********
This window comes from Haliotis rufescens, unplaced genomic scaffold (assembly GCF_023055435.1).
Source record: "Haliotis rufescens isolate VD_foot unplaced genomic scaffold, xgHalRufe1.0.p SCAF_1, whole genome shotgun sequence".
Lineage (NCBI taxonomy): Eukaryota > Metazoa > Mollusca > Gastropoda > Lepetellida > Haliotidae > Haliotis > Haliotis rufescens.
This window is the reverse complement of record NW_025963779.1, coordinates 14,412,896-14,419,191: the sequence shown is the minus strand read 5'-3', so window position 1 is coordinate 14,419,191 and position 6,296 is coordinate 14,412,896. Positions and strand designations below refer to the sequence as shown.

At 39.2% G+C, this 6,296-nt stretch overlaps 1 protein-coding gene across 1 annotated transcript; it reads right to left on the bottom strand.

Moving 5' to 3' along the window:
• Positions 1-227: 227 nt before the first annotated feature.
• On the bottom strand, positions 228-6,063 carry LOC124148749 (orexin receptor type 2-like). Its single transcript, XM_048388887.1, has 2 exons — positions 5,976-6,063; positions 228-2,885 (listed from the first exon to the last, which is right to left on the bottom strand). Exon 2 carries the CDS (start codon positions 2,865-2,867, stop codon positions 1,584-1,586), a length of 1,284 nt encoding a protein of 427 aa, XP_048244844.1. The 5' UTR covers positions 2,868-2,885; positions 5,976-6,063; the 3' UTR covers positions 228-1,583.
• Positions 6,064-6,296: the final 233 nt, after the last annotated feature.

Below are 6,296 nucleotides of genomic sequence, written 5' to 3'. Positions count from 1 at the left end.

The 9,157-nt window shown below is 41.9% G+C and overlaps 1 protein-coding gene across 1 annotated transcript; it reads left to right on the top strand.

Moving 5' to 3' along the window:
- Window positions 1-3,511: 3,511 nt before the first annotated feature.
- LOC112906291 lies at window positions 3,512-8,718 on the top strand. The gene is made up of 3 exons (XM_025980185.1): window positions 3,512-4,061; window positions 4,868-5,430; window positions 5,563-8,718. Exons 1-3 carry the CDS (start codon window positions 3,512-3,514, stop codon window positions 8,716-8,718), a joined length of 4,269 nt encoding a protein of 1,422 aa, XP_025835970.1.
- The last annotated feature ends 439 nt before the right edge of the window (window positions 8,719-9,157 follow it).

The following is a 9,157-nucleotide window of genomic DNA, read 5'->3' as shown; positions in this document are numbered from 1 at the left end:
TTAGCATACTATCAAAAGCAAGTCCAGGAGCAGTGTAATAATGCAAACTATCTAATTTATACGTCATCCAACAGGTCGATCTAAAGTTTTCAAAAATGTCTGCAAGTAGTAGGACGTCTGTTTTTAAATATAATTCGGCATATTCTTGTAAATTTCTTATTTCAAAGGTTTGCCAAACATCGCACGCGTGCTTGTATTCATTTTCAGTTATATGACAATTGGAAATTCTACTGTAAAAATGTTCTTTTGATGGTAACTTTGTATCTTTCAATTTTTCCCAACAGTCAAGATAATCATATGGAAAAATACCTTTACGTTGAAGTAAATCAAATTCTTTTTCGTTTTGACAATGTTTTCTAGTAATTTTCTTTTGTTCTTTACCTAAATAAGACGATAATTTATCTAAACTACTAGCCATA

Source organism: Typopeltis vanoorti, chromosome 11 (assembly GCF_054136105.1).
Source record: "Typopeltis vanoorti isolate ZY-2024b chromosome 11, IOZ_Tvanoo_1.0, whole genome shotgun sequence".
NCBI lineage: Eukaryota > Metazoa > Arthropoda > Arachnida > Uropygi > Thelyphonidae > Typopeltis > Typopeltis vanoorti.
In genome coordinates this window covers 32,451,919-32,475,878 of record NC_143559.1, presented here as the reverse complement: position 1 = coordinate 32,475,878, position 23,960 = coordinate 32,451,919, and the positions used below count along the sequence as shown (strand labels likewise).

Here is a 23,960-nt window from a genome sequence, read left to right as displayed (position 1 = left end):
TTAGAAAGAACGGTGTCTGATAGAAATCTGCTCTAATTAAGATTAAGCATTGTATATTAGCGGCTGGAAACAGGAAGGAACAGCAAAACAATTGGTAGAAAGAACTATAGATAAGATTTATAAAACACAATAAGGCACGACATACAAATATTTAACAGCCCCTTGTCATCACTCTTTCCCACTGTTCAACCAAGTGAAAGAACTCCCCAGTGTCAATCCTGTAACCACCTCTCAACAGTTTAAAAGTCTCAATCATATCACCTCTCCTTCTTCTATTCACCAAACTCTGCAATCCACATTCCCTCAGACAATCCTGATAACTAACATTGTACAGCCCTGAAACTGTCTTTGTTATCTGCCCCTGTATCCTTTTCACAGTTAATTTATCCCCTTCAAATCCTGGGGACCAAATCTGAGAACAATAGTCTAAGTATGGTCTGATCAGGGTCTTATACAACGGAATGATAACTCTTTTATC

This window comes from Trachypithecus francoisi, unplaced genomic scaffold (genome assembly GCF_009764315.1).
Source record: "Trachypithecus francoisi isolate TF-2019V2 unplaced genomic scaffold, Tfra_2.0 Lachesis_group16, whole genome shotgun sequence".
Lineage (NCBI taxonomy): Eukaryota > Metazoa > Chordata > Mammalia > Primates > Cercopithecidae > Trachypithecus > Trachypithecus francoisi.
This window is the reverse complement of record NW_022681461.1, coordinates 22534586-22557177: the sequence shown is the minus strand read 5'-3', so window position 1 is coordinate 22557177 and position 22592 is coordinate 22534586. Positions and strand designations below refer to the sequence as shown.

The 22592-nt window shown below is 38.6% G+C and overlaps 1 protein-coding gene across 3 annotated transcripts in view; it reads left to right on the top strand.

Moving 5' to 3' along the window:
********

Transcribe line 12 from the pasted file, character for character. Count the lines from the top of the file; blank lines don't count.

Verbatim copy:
Moving 5' to 3' along the window: